PSO's 'The Planets' colorful, vibrant, fresh
There’s no doubt a good title helps any work become noticed, but music history is littered with pieces with fine titles and forgettable music. Gustav Holst’s “The Planets” has become one of the most popular orchestral pieces because its music is so colorful and fresh, and much more vibrant than its title alone would suggest.
“The Planets” was first heard 100 years ago, and more inspired by the astrological significance of the planets than by astronomy or ancient mythology. Holst was a virtuoso trombonist who could play the piccolo solo from “Stars and Stripes Forever” on his instrument. But although he wrote other notable music, including “The Hymn of Jesus,” little of it prepares the listener for his imaginative response to his subject or for the brilliance of his orchestration for “The Planets.”
John Storgaards will conduct the Pittsburgh Symphony Orchestra at concerts Nov. 2-4 at Pittsburgh’s Heinz Hall. The program is Vaino Raitio’s “Moonlight on Jupiter,” Wolfgang Amadeus Mozart’s Horn Concerto No. 4 with William Caballero as soloist, and Holst’s “The Planets” with the female voices of the Mendelssohn Choir.
Storgaards is a Finnish conductor who began his career as a violinist. He went back to school when he felt the urge to become a conductor based on his leadership experience with strings and chamber ensembles. Now he receives enthusiastic reviews for command of the orchestra and his musicality.
Storgaards will open the concert with a piece he says the composer regarded as his best orchestral piece.
“I am very happy to make my debut with the Pittsburgh orchestra with what is probably the North American premiere of ‘Moonlight on Jupiter.’ Raitio is one of the most important Finnish composers and one of those in the shadow of (Jean) Sibelius. He had a totally different style from Sibelius, very much influenced by impressionism and expressionism.”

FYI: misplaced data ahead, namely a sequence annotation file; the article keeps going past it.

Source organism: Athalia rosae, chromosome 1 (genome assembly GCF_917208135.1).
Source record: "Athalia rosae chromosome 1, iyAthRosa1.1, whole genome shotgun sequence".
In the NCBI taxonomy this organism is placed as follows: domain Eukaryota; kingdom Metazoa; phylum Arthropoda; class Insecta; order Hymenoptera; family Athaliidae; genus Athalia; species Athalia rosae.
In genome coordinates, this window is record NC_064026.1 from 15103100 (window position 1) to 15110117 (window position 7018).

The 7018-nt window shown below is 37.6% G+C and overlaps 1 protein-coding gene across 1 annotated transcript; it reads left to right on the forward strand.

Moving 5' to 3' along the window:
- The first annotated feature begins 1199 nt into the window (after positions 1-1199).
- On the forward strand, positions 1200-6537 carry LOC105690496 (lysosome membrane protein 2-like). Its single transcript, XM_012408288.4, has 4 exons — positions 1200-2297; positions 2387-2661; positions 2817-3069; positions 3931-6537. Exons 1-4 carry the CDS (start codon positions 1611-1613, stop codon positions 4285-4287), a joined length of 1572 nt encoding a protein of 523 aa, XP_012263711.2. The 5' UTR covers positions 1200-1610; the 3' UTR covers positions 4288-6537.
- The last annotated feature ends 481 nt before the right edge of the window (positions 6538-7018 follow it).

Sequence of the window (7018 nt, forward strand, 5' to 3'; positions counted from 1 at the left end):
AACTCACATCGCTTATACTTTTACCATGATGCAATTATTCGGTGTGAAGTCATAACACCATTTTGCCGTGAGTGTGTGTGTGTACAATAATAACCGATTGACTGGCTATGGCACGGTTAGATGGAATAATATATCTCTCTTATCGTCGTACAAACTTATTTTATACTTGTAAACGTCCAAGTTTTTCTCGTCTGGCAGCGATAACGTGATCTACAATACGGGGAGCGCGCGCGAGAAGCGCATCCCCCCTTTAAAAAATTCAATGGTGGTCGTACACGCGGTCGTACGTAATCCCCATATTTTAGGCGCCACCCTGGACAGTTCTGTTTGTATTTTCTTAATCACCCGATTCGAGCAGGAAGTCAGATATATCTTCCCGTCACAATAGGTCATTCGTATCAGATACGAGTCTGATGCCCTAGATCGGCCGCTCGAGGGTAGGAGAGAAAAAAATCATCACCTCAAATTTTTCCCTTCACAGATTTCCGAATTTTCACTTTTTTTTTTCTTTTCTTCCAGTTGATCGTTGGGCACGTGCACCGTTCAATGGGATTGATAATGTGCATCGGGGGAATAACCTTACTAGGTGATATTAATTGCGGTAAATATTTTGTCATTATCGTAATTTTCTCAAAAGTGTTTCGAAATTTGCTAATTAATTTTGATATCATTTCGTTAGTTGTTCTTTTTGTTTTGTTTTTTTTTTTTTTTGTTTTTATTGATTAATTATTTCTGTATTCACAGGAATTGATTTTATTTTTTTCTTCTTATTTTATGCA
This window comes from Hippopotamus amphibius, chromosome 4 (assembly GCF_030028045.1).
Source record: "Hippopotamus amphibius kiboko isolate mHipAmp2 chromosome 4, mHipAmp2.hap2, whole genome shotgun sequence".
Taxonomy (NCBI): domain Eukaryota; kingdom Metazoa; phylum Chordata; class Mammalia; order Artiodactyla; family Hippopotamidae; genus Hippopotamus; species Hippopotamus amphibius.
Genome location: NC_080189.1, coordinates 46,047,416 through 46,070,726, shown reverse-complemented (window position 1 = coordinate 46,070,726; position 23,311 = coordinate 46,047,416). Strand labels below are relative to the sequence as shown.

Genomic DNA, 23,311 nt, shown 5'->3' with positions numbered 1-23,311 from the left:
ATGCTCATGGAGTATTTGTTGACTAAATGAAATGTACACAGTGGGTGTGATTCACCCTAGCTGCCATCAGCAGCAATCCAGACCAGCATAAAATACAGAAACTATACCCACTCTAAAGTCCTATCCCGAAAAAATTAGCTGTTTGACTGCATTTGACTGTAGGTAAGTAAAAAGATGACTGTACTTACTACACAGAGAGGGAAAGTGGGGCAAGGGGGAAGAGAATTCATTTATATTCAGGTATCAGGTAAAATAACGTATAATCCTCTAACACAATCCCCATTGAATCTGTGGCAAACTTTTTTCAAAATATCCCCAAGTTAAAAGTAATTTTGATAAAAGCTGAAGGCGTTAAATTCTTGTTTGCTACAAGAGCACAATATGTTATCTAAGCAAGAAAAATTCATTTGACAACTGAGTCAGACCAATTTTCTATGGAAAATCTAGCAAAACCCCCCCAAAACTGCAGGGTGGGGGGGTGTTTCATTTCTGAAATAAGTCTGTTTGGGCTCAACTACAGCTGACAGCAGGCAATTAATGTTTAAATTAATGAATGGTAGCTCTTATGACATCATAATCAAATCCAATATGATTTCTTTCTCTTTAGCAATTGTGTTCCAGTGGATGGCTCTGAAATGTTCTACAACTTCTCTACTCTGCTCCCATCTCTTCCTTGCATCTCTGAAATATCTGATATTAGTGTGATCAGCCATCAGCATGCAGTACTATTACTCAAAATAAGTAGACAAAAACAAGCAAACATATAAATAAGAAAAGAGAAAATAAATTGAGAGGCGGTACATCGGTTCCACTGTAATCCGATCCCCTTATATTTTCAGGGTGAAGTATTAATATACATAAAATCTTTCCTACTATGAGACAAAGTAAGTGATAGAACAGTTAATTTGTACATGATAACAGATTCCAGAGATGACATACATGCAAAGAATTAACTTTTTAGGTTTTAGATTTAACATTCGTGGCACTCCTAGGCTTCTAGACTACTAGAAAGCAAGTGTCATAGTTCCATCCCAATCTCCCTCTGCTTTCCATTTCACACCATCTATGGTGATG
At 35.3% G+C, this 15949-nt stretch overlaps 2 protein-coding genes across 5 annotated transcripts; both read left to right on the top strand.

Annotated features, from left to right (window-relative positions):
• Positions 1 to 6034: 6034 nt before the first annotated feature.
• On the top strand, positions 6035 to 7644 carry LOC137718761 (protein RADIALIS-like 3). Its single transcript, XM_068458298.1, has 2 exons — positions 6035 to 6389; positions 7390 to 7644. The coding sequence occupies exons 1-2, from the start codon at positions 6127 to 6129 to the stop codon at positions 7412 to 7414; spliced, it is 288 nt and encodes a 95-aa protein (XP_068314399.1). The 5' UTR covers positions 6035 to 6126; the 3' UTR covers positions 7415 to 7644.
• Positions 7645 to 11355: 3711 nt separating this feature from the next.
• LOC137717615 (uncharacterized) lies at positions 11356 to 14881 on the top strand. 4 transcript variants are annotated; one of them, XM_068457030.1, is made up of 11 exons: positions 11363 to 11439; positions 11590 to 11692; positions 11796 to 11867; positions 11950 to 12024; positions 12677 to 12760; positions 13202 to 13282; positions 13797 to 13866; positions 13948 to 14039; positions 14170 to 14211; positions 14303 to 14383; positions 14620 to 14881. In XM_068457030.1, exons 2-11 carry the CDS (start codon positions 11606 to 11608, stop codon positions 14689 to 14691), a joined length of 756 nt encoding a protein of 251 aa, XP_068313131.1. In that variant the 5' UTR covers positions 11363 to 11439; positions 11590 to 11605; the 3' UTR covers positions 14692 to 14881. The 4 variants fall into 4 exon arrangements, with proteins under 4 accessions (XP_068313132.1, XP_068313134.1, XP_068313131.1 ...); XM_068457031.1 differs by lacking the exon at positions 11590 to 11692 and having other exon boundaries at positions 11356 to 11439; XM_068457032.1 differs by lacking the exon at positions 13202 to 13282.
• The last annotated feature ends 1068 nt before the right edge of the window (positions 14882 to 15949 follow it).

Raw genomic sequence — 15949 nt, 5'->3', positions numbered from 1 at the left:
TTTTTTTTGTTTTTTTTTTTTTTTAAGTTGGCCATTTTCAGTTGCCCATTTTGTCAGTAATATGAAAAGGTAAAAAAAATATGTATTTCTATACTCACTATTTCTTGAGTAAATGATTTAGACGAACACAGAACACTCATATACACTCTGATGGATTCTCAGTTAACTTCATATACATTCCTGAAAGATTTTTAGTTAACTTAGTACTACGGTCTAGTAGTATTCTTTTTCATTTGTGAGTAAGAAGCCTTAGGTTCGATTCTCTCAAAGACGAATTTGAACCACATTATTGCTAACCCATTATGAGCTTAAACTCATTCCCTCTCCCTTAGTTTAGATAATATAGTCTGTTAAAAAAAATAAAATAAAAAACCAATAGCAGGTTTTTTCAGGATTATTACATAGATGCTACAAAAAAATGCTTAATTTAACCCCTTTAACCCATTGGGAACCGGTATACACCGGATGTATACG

Raitio said the piece was a memorial to a beloved family cat, but his wife said it resulted from a dream in which the composer imagined himself traveling in space and able to see the seven moons of Jupiter.
The program will be completed by the subscription concert premiere of Mozart’s Horn Concerto No. 4, written in 1786. The late date of this premiere is an oddity of symphony programming. Mozart’s Four Horn Concertos have been popular and widely known since English hornist Dennis Brain’s marvelous 1953 recordings on EMI.
Caballero has been the orchestra’s principal horn since May 1989 and has played two other Mozart Horn Concertos, both Richard Strauss concertos and several other solo works at Heinz Hall. His 2012 performance of the Strauss First Concerto with music director Manfred Honeck has just been released on CD, paired with Honeck’s 2017 performance of the “Eroica” Symphony by Ludwig van Beethoven.
The soloist says the scope of Mozart’s slow movements adds to “a more complete, more dense concerto. There are two cadenzas, and the piece is also vastly more difficult.”
He says the challenge for the player, aside from stamina and “a little bit of high range in the first movement is musical – the shape of the line and what you bring to the music.”
Mark Kanny is a Tribune-Review contributing writer.